An ancient mantis-man
Researchers uncover part man, part mantis petroglyph in Iran.
A unique rock carving found in the Teymareh rock art site (Khomein county) in Central Iran has been described as part man, part mantis.
A team of entomologists and archaeologists compared the carving, estimated at 40,000 to 4,000 years old, with others around the world and with the six-legged creatures which its prehistoric artists could have encountered.
The six limbs suggest an insect, while the triangular head with big eyes and grasping forearms are unmistakably like those of a praying mantid.
The researchers report that the extension on its head even helps narrow the identification to a particular genus of mantids in this region: Empusa.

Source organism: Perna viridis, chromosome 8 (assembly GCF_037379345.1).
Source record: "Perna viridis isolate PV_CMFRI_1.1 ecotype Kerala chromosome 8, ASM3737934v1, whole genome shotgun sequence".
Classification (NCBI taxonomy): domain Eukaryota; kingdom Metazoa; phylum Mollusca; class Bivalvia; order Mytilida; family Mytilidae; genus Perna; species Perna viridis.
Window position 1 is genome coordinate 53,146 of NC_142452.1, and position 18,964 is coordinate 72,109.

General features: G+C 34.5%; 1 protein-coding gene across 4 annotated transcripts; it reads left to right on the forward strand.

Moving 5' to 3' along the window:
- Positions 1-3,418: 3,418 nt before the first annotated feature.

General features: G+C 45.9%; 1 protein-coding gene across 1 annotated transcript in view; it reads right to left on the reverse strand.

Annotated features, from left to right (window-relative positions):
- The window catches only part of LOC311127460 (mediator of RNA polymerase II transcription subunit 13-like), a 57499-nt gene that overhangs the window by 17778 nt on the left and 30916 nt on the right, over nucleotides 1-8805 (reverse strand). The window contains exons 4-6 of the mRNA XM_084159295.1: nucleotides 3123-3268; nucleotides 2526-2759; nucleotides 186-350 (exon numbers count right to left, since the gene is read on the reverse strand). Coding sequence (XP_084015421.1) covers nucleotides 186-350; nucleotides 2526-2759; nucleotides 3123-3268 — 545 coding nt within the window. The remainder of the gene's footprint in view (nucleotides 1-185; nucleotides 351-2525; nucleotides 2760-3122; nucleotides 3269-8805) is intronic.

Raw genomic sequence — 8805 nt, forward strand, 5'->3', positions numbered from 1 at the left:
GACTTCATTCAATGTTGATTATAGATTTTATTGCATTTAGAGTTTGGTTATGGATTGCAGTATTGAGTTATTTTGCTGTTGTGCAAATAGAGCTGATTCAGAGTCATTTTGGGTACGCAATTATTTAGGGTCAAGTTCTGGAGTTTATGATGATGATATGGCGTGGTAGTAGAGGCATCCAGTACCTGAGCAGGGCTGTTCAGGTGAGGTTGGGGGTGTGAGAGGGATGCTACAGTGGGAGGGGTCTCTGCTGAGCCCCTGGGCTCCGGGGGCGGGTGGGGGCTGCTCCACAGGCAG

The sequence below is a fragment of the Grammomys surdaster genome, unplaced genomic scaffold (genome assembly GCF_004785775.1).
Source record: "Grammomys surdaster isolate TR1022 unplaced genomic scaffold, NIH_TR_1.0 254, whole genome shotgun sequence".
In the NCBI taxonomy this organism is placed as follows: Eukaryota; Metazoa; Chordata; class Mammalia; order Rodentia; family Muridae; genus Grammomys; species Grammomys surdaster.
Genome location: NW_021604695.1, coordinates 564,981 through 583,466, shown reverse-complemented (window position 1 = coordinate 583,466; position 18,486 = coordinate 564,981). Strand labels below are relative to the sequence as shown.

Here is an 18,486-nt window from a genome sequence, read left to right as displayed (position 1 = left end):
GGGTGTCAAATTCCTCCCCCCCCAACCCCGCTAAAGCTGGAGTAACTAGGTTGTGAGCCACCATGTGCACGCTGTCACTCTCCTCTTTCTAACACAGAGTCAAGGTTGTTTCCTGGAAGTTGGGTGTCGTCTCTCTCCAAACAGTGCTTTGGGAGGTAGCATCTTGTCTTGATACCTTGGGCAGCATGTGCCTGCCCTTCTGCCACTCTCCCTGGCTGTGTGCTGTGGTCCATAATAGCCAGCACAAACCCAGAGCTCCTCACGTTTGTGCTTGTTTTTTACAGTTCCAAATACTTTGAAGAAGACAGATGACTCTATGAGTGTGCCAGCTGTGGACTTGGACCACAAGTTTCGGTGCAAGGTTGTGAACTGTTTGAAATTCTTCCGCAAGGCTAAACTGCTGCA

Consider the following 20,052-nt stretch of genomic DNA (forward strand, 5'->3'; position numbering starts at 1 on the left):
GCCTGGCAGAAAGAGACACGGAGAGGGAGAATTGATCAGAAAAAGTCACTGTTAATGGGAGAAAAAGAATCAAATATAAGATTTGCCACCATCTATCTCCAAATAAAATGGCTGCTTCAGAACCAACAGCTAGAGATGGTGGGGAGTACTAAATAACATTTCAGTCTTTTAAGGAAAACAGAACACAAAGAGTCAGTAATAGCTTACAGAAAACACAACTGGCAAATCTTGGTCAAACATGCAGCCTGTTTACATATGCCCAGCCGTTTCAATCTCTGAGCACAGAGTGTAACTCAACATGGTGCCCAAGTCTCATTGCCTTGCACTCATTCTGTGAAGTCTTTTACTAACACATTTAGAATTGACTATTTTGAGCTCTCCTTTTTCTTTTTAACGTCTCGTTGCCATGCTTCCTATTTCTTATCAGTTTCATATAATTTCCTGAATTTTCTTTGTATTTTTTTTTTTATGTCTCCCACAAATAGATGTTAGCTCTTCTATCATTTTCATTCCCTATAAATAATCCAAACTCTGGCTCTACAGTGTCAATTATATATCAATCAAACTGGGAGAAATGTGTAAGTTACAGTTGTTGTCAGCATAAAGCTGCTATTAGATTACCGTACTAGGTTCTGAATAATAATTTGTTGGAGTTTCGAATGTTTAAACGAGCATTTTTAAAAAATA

Even more mysterious are the middle limbs, which end in loops or circles. The closest parallel to this in archaeology is the 'Squatter Man,' a petroglyph figure found around the world depicting a person flanked by circles.
While they could represent a person holding circular objects, an alternative hypothesis is that the circles represent auroras caused by atmospheric plasma discharges.
One can only guess why prehistoric people felt the need to carve a mantis-man into rock, but the petroglyph suggests humans have linked mantids to the supernatural since ancient times.
As the authors report in the Journal of Orthoptera Research, the carving bears witness, "that in prehistory, almost as today, praying mantids were animals of mysticism and appreciation".